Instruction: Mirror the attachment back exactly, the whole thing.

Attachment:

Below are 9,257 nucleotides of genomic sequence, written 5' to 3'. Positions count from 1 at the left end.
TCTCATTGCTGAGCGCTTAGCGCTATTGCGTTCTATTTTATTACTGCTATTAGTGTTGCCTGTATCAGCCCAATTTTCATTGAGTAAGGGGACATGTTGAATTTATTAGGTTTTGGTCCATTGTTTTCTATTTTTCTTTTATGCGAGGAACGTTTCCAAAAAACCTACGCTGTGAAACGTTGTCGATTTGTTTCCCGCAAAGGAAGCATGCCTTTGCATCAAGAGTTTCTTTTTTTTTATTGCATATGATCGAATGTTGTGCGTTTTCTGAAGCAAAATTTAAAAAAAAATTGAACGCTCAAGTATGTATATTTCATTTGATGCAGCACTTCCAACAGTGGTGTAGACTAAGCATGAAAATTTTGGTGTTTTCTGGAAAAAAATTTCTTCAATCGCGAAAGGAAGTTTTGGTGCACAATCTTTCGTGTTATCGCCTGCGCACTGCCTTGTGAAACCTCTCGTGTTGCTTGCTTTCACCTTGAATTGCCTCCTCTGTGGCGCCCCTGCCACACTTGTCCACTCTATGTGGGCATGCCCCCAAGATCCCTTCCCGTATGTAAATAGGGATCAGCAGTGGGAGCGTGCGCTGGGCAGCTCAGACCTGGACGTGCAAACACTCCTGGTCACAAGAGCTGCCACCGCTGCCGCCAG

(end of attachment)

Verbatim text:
Below are 9,257 nucleotides of genomic sequence, written 5' to 3'. Positions count from 1 at the left end.
TCTCATTGCTGAGCGCTTAGCGCTATTGCGTTCTATTTTATTACTGCTATTAGTGTTGCCTGTATCAGCCCAATTTTCATTGAGTAAGGGGACATGTTGAATTTATTAGGTTTTGGTCCATTGTTTTCTATTTTTCTTTTATGCGAGGAACGTTTCCAAAAAACCTACGCTGTGAAACGTTGTCGATTTGTTTCCCGCAAAGGAAGCATGCCTTTGCATCAAGAGTTTCTTTTTTTTTATTGCATATGATCGAATGTTGTGCGTTTTCTGAAGCAAAATTTAAAAAAAAATTGAACGCTCAAGTATGTATATTTCATTTGATGCAGCACTTCCAACAGTGGTGTAGACTAAGCATGAAAATTTTGGTGTTTTCTGGAAAAAAATTTCTTCAATCGCGAAAGGAAGTTTTGGTGCACAATCTTTCGTGTTATCGCCTGCGCACTGCCTTGTGAAACCTCTCGTGTTGCTTGCTTTCACCTTGAATTGCCTCCTCTGTGGCGCCCCTGCCACACTTGTCCACTCTATGTGGGCATGCCCCCAAGATCCCTTCCCGTATGTAAATAGGGATCAGCAGTGGGAGCGTGCGCTGGGCAGCTCAGACCTGGACGTGCAAACACTCCTGGTCACAAGAGCTGCCACCGCTGCCGCCAG